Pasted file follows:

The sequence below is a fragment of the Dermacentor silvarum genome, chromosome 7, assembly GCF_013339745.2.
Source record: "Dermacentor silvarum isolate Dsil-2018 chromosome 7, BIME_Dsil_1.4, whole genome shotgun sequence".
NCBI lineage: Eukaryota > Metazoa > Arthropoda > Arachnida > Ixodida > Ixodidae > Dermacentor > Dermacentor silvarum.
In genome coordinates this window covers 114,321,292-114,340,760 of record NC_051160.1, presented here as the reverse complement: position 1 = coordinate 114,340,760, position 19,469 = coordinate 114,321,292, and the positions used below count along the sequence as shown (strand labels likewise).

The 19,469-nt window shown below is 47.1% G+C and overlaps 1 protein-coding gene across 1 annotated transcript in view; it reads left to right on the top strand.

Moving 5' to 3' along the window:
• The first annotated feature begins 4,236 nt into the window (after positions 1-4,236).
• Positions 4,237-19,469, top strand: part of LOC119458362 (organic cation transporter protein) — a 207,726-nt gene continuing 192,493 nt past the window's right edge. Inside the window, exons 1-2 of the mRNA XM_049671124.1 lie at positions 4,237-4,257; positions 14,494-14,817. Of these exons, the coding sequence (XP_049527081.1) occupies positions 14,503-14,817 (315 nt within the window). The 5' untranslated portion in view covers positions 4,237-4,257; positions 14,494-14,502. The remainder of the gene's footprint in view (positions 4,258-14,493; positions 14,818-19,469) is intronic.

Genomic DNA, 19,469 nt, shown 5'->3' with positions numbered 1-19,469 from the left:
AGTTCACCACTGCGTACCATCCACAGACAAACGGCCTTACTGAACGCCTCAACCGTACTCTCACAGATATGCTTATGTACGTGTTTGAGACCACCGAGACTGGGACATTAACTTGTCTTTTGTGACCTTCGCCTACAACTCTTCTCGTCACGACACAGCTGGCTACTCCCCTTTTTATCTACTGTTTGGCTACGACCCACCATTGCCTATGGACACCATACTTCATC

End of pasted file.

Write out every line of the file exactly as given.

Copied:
The sequence below is a fragment of the Dermacentor silvarum genome, chromosome 7, assembly GCF_013339745.2.
Source record: "Dermacentor silvarum isolate Dsil-2018 chromosome 7, BIME_Dsil_1.4, whole genome shotgun sequence".
NCBI lineage: Eukaryota > Metazoa > Arthropoda > Arachnida > Ixodida > Ixodidae > Dermacentor > Dermacentor silvarum.
In genome coordinates this window covers 114,321,292-114,340,760 of record NC_051160.1, presented here as the reverse complement: position 1 = coordinate 114,340,760, position 19,469 = coordinate 114,321,292, and the positions used below count along the sequence as shown (strand labels likewise).

The 19,469-nt window shown below is 47.1% G+C and overlaps 1 protein-coding gene across 1 annotated transcript in view; it reads left to right on the top strand.

Moving 5' to 3' along the window:
• The first annotated feature begins 4,236 nt into the window (after positions 1-4,236).
• Positions 4,237-19,469, top strand: part of LOC119458362 (organic cation transporter protein) — a 207,726-nt gene continuing 192,493 nt past the window's right edge. Inside the window, exons 1-2 of the mRNA XM_049671124.1 lie at positions 4,237-4,257; positions 14,494-14,817. Of these exons, the coding sequence (XP_049527081.1) occupies positions 14,503-14,817 (315 nt within the window). The 5' untranslated portion in view covers positions 4,237-4,257; positions 14,494-14,502. The remainder of the gene's footprint in view (positions 4,258-14,493; positions 14,818-19,469) is intronic.

Genomic DNA, 19,469 nt, shown 5'->3' with positions numbered 1-19,469 from the left:
AGTTCACCACTGCGTACCATCCACAGACAAACGGCCTTACTGAACGCCTCAACCGTACTCTCACAGATATGCTTATGTACGTGTTTGAGACCACCGAGACTGGGACATTAACTTGTCTTTTGTGACCTTCGCCTACAACTCTTCTCGTCACGACACAGCTGGCTACTCCCCTTTTTATCTACTGTTTGGCTACGACCCACCATTGCCTATGGACACCATACTTCATC